President Biden on Wednesday took part in a traditional ceremony to mark a change of command for the U.S. Coast Guard.
And for the first time, a woman took the oath as commandant of the Coast Guard, as Adm. Karl L. Schultz was relieved by Adm. Linda Fagan.
In doing so, Fagan became the first female officer to lead a branch of the American armed forces.
“This is a big deal,” Biden said at Coast Guard headquarters in Washington. “It’s about time.”
The president said that when Secretary of Defense Lloyd Austin first told him of Fagan’s selection, he replied: “What in the hell took you so long?”
Fagan graduated from the Coast Guard Academy in 1985 in what was just the sixth class that included women.
Biden commended Fagan on her decades of service, during which she served on all seven continents, beginning as an icebreaker and rising through the ranks to become second in command.
“She has demonstrated exceptional skill, integrity and commitment to our country,” Biden said. “There’s no one more qualified to lead the proud women and men of the Coast Guard.”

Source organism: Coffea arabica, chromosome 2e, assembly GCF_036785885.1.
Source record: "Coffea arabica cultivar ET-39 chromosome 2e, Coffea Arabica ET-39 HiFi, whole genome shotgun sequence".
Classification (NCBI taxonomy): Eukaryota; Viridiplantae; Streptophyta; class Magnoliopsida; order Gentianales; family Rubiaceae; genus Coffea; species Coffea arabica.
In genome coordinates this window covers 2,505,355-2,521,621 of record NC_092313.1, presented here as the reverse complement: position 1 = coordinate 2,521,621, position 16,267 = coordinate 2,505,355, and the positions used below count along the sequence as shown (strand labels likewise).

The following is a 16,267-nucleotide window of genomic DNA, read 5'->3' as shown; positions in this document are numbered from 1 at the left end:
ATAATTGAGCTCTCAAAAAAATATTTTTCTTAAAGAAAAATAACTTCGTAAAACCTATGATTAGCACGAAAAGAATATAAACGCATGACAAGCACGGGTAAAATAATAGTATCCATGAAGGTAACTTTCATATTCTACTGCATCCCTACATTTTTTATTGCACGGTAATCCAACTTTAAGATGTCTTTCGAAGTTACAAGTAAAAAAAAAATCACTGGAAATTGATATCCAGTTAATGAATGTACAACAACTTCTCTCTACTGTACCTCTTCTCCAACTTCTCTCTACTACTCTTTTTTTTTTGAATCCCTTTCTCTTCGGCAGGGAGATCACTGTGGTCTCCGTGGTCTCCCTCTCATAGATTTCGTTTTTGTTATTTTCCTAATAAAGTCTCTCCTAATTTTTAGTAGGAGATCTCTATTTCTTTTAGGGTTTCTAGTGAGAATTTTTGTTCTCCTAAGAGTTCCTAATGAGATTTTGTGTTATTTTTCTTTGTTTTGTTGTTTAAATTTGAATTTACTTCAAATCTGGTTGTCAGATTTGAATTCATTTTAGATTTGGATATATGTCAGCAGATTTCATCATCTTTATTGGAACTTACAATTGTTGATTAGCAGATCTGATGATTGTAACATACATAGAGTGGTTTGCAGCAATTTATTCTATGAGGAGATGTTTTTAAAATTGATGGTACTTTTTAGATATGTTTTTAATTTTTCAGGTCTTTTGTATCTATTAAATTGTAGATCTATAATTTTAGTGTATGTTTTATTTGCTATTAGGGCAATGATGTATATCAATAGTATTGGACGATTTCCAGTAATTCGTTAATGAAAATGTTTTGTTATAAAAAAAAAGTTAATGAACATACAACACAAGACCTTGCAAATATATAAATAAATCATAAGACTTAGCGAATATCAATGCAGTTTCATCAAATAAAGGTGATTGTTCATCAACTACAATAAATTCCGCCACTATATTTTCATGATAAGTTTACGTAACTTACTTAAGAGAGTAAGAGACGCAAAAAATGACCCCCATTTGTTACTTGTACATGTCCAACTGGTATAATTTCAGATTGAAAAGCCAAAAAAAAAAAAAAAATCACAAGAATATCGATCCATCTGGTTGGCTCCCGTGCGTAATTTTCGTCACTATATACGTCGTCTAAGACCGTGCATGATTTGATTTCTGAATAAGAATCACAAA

Her ascendance to the top Coast Guard post, the president added, shows to young people that there are “no doors closed to women."
Fagan is the 27th commandant of the service — and first woman.
“We’re getting past the ‘firsts,’” Fagan told the New York Times earlier this week. “I hope sometime soon we’re talking about the second female commandant, and the third female commandant, and that we’ll have a Black male commandant.”
“We, as a service, need to reflect the society that we serve, and creating opportunity for everyone in the service is important,” she added.